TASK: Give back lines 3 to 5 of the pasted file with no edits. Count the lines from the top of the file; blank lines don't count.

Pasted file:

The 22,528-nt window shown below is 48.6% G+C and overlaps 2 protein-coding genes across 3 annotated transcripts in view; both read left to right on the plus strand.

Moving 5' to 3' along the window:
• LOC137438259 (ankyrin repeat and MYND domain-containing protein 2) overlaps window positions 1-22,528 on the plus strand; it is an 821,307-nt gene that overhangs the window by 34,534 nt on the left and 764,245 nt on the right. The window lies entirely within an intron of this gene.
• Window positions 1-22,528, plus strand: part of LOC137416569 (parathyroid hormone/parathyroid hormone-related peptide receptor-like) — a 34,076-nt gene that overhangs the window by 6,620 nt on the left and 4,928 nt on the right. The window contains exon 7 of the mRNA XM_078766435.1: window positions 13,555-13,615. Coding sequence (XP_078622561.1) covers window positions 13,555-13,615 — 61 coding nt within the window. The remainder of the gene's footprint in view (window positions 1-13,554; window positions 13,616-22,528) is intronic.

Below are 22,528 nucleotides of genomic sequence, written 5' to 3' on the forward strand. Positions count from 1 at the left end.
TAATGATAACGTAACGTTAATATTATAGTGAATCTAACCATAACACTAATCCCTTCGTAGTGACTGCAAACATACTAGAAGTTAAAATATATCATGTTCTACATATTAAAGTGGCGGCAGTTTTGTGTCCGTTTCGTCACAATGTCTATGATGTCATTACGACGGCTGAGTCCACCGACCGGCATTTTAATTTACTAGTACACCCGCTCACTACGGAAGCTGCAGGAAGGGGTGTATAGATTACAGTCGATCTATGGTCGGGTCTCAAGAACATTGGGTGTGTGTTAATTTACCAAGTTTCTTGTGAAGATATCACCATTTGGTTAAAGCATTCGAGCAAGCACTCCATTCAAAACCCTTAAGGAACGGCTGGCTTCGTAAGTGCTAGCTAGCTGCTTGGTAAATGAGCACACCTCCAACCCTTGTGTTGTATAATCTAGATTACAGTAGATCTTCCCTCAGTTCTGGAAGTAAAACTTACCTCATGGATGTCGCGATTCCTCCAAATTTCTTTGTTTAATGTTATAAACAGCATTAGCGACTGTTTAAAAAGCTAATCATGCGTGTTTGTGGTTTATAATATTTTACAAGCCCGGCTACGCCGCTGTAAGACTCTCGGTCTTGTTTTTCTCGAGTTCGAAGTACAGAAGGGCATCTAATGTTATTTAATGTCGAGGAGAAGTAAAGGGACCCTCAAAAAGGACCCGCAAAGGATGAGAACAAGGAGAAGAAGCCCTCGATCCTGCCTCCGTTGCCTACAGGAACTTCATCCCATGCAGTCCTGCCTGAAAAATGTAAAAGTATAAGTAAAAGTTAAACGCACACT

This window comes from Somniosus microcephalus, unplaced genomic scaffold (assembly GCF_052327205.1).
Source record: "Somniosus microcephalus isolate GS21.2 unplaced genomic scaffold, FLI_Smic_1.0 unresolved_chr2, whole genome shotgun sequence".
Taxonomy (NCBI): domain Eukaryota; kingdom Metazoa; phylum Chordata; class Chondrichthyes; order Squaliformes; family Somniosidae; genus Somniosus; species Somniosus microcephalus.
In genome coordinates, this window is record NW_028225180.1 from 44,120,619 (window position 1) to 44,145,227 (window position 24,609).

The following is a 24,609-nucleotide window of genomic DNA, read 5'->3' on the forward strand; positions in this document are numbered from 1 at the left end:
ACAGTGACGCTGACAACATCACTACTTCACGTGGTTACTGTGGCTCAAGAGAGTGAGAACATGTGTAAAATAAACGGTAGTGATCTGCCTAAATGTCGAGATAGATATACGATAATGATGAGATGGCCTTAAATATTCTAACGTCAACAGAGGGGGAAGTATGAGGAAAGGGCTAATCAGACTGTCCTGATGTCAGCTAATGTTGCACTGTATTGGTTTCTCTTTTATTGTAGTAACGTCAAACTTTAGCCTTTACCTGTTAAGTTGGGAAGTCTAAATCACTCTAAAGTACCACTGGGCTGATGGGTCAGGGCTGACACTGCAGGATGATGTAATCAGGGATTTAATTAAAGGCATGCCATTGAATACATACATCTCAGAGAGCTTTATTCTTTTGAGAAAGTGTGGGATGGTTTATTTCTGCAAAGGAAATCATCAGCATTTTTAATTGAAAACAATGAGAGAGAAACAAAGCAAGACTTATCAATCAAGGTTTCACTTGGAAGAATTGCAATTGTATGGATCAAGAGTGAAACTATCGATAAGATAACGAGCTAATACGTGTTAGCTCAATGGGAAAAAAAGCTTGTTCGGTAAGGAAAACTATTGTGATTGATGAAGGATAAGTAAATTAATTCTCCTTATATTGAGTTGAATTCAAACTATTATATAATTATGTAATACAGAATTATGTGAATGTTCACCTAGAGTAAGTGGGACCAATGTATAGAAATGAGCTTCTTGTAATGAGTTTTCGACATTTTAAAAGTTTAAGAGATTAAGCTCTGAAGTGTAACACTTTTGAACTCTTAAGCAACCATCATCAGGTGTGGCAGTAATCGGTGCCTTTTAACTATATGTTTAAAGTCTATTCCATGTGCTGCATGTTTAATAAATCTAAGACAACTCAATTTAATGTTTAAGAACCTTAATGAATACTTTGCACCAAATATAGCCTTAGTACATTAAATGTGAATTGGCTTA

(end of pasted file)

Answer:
• LOC137438259 (ankyrin repeat and MYND domain-containing protein 2) overlaps window positions 1-22,528 on the plus strand; it is an 821,307-nt gene that overhangs the window by 34,534 nt on the left and 764,245 nt on the right. The window lies entirely within an intron of this gene.
• Window positions 1-22,528, plus strand: part of LOC137416569 (parathyroid hormone/parathyroid hormone-related peptide receptor-like) — a 34,076-nt gene that overhangs the window by 6,620 nt on the left and 4,928 nt on the right. The window contains exon 7 of the mRNA XM_078766435.1: window positions 13,555-13,615. Coding sequence (XP_078622561.1) covers window positions 13,555-13,615 — 61 coding nt within the window. The remainder of the gene's footprint in view (window positions 1-13,554; window positions 13,616-22,528) is intronic.

Below are 22,528 nucleotides of genomic sequence, written 5' to 3' on the forward strand. Positions count from 1 at the left end.